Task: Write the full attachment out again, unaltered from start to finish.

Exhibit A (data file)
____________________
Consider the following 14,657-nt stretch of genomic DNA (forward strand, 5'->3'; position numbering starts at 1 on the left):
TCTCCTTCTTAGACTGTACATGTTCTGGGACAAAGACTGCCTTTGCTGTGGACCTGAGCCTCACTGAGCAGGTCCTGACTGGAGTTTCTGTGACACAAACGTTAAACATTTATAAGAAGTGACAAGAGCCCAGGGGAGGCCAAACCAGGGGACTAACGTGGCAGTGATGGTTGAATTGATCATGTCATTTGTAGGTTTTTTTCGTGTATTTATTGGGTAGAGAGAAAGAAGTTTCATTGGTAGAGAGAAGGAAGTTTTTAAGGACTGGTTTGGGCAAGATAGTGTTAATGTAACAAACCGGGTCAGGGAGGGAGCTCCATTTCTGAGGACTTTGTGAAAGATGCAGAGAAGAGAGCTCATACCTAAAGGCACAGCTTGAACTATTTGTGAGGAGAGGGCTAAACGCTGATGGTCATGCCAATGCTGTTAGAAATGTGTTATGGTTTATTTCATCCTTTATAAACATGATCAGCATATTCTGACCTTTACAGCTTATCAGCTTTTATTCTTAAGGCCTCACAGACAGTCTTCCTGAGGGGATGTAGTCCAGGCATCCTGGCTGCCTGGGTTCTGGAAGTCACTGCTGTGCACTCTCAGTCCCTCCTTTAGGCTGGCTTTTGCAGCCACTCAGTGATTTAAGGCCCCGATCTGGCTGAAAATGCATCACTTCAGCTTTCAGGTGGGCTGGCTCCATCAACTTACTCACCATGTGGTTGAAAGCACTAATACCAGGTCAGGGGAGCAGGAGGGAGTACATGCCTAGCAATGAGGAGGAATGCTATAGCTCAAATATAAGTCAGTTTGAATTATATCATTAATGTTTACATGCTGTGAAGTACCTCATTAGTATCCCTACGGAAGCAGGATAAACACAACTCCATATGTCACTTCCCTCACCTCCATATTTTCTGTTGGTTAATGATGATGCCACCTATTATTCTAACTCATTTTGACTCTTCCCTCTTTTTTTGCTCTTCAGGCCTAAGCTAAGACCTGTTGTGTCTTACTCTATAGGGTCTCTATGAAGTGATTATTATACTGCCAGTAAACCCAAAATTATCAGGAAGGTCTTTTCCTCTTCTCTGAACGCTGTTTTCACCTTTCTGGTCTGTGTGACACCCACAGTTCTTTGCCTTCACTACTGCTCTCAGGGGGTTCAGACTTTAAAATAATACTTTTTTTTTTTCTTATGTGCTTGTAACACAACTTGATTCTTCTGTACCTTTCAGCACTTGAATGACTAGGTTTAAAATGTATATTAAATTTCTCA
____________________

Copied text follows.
Consider the following 14,657-nt stretch of genomic DNA (forward strand, 5'->3'; position numbering starts at 1 on the left):
TCTCCTTCTTAGACTGTACATGTTCTGGGACAAAGACTGCCTTTGCTGTGGACCTGAGCCTCACTGAGCAGGTCCTGACTGGAGTTTCTGTGACACAAACGTTAAACATTTATAAGAAGTGACAAGAGCCCAGGGGAGGCCAAACCAGGGGACTAACGTGGCAGTGATGGTTGAATTGATCATGTCATTTGTAGGTTTTTTTCGTGTATTTATTGGGTAGAGAGAAAGAAGTTTCATTGGTAGAGAGAAGGAAGTTTTTAAGGACTGGTTTGGGCAAGATAGTGTTAATGTAACAAACCGGGTCAGGGAGGGAGCTCCATTTCTGAGGACTTTGTGAAAGATGCAGAGAAGAGAGCTCATACCTAAAGGCACAGCTTGAACTATTTGTGAGGAGAGGGCTAAACGCTGATGGTCATGCCAATGCTGTTAGAAATGTGTTATGGTTTATTTCATCCTTTATAAACATGATCAGCATATTCTGACCTTTACAGCTTATCAGCTTTTATTCTTAAGGCCTCACAGACAGTCTTCCTGAGGGGATGTAGTCCAGGCATCCTGGCTGCCTGGGTTCTGGAAGTCACTGCTGTGCACTCTCAGTCCCTCCTTTAGGCTGGCTTTTGCAGCCACTCAGTGATTTAAGGCCCCGATCTGGCTGAAAATGCATCACTTCAGCTTTCAGGTGGGCTGGCTCCATCAACTTACTCACCATGTGGTTGAAAGCACTAATACCAGGTCAGGGGAGCAGGAGGGAGTACATGCCTAGCAATGAGGAGGAATGCTATAGCTCAAATATAAGTCAGTTTGAATTATATCATTAATGTTTACATGCTGTGAAGTACCTCATTAGTATCCCTACGGAAGCAGGATAAACACAACTCCATATGTCACTTCCCTCACCTCCATATTTTCTGTTGGTTAATGATGATGCCACCTATTATTCTAACTCATTTTGACTCTTCCCTCTTTTTTTGCTCTTCAGGCCTAAGCTAAGACCTGTTGTGTCTTACTCTATAGGGTCTCTATGAAGTGATTATTATACTGCCAGTAAACCCAAAATTATCAGGAAGGTCTTTTCCTCTTCTCTGAACGCTGTTTTCACCTTTCTGGTCTGTGTGACACCCACAGTTCTTTGCCTTCACTACTGCTCTCAGGGGGTTCAGACTTTAAAATAATACTTTTTTTTTTTCTTATGTGCTTGTAACACAACTTGATTCTTCTGTACCTTTCAGCACTTGAATGACTAGGTTTAAAATGTATATTAAATTTCTCA